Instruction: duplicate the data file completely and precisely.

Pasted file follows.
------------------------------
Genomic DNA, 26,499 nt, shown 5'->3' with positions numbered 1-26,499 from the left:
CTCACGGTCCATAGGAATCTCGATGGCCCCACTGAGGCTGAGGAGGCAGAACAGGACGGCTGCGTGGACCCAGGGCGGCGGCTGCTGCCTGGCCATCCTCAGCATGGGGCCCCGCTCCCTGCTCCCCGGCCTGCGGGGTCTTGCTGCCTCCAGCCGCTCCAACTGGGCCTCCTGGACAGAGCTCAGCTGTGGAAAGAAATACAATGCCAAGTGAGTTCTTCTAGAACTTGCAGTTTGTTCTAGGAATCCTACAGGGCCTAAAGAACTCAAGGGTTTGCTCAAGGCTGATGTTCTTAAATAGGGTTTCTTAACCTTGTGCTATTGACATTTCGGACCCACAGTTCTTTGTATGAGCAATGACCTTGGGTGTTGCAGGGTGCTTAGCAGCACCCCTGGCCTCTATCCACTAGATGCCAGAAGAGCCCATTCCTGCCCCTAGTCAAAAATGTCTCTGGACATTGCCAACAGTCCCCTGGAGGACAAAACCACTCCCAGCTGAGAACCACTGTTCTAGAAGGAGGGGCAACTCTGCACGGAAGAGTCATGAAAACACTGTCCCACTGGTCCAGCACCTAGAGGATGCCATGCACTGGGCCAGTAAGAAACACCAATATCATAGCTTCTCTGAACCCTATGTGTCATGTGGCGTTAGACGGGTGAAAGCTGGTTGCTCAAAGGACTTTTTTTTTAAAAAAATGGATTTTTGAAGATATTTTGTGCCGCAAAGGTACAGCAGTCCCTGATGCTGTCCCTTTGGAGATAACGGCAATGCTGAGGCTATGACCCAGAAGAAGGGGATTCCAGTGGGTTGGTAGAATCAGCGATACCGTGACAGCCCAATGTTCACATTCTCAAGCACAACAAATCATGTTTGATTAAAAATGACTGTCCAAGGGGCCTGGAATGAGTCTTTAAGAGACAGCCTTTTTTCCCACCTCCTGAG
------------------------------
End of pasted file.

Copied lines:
Genomic DNA, 26,499 nt, shown 5'->3' with positions numbered 1-26,499 from the left:
CTCACGGTCCATAGGAATCTCGATGGCCCCACTGAGGCTGAGGAGGCAGAACAGGACGGCTGCGTGGACCCAGGGCGGCGGCTGCTGCCTGGCCATCCTCAGCATGGGGCCCCGCTCCCTGCTCCCCGGCCTGCGGGGTCTTGCTGCCTCCAGCCGCTCCAACTGGGCCTCCTGGACAGAGCTCAGCTGTGGAAAGAAATACAATGCCAAGTGAGTTCTTCTAGAACTTGCAGTTTGTTCTAGGAATCCTACAGGGCCTAAAGAACTCAAGGGTTTGCTCAAGGCTGATGTTCTTAAATAGGGTTTCTTAACCTTGTGCTATTGACATTTCGGACCCACAGTTCTTTGTATGAGCAATGACCTTGGGTGTTGCAGGGTGCTTAGCAGCACCCCTGGCCTCTATCCACTAGATGCCAGAAGAGCCCATTCCTGCCCCTAGTCAAAAATGTCTCTGGACATTGCCAACAGTCCCCTGGAGGACAAAACCACTCCCAGCTGAGAACCACTGTTCTAGAAGGAGGGGCAACTCTGCACGGAAGAGTCATGAAAACACTGTCCCACTGGTCCAGCACCTAGAGGATGCCATGCACTGGGCCAGTAAGAAACACCAATATCATAGCTTCTCTGAACCCTATGTGTCATGTGGCGTTAGACGGGTGAAAGCTGGTTGCTCAAAGGACTTTTTTTTTAAAAAAATGGATTTTTGAAGATATTTTGTGCCGCAAAGGTACAGCAGTCCCTGATGCTGTCCCTTTGGAGATAACGGCAATGCTGAGGCTATGACCCAGAAGAAGGGGATTCCAGTGGGTTGGTAGAATCAGCGATACCGTGACAGCCCAATGTTCACATTCTCAAGCACAACAAATCATGTTTGATTAAAAATGACTGTCCAAGGGGCCTGGAATGAGTCTTTAAGAGACAGCCTTTTTTCCCACCTCCTGAG